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Top Science Websites for Kids

Fun Ways to Experiment, Explore and Learn

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Science isn't boring. It's only presented boringly. We found some great science websites for kids that will not only keep them interested, they're going to learn and start doing experiments. Heck, there's no doubt you'll get hooked too.

Another great use of these science websites is that you'll get to do some simulations that just aren't possible (or too dangerous or too expensive) to do in real life. And don't worry, there are a lot of hands-on experiments you can try, too.

1. Try Science

African American boy using laptop on bed
Blend Images - JGI/Jamie Grill/Brand X Pictures/Getty Images
Try Science is a great first stop on your science journey. There are dozens of experiments in areas such as chemistry, biology, math and engineering, many of which can be done on and offline. You can take a virtual field trip to another museum or even view some animals via live webcam. Adults will appreciate the resources for parents and teachers, too. And, of course, there are some very cool games. Try your hand at saving a planet, or live out your Star Trek dreams at Starfleet Academy.

2. How Stuff Works

How Stuff Works covers all sorts of interesting topics, but the science section includes space, earth science, life science and even paranormal science. Explore tornadoes, hair coloring, UFOs, radar and lunar landings. The site is geared more towards older audiences - the explanations may be too complex for younger kids - but it is a great resource for families. However, since it isn't intended for the youngest family members, parental guidance is definitely suggested on this one.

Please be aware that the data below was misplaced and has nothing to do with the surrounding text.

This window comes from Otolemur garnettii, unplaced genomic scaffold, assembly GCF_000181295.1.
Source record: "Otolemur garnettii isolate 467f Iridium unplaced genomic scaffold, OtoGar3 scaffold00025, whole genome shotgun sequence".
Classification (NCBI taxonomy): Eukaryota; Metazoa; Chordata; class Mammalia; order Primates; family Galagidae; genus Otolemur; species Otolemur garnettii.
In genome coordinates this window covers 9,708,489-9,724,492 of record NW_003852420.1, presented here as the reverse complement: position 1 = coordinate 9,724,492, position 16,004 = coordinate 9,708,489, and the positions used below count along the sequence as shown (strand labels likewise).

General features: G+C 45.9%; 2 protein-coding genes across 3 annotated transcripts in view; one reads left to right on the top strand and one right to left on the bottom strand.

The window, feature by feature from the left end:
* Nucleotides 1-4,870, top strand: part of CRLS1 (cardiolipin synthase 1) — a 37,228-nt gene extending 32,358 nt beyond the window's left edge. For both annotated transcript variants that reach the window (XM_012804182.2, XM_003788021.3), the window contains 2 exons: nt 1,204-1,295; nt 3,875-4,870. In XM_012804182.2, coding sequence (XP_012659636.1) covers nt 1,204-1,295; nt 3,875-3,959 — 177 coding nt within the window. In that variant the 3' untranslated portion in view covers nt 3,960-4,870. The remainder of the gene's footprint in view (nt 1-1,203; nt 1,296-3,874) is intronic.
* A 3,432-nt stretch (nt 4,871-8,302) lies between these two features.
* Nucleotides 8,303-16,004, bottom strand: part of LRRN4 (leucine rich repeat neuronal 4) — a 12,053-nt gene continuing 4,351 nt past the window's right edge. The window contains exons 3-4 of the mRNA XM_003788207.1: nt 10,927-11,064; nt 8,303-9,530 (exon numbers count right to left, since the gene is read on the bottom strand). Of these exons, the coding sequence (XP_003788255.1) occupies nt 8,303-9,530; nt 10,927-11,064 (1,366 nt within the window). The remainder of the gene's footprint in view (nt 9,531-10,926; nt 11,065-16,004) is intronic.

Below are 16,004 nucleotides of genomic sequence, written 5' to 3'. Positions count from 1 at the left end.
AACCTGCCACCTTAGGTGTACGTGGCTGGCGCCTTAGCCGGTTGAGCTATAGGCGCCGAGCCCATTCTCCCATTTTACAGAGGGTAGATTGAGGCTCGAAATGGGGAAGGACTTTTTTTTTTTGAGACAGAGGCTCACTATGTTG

3. The Exploratorium

If you haven't had the chance to visit the real Exploratorium in San Francisco, it's is well worth the trip. Part science museum and part art exhibit, the Exploratorium encourages you to touch, listen, see, small and sometimes even taste the world around you. If you can't make it to San Francisco right now, you can visit the Exploratorium online. It's a fabulous and fun resource for science learning and experimentation. My favorite section is the "Accidental Scientist" area on the Explore tab. You can learn more about the science of food, including candy. If you're looking for a different kind of treat, visit the "Snacks" section on the Education tab. These are bite-sized (non-edible) science experiments you can do at home.

4. Science Toys

When I was little, I always loved those kits that allowed you to build a radio or a potato clock. This site has instructions for crafting all manner of amazing gadgets from a solar-powered marshmallow roaster to the "World's Simplest Steam Boat." Most of them seem best for high-school and above, although middle school students might enjoy them with some adult supervision. The activities typically use inexpensive materials, but you may not always have them lying around your house (i.e. copper tubing, simple electrical components, etc.). Plan ahead when using this site and you'll certainly have a lot of fun!

5. Bill Nye

No list of science sites for kids would be complete without a link to Bill Nye, the Science Guy. His website helps reinforce the lessons learned on his television show with experiments, explanations and a dose of humor as well.

6. Chemistry Activities for Kids

There are some basic chemistry projects that are perfect for kids and Anne Marie Helmenstine, About.com Guide to Chemistry, has a great list of favorites from lava-filled volcanoes to liquid nitrogen ice cream to slime. Make sure to read the directions first, as some activities will require special ingredients and/or the help of an adult.

7. Science News for Kids

Science News for Kids helps kids stay up-to-date on scientific trends. Written in an accessible way, the articles can help kids understand topics like the decline of the honeybee population and how police use forensics to solve crimes. The site is most appropriate for middle school and above, as many of the topics are too complex for younger children. But it's also a great way for parents to learn what's happening so they can help explain it to curious children.
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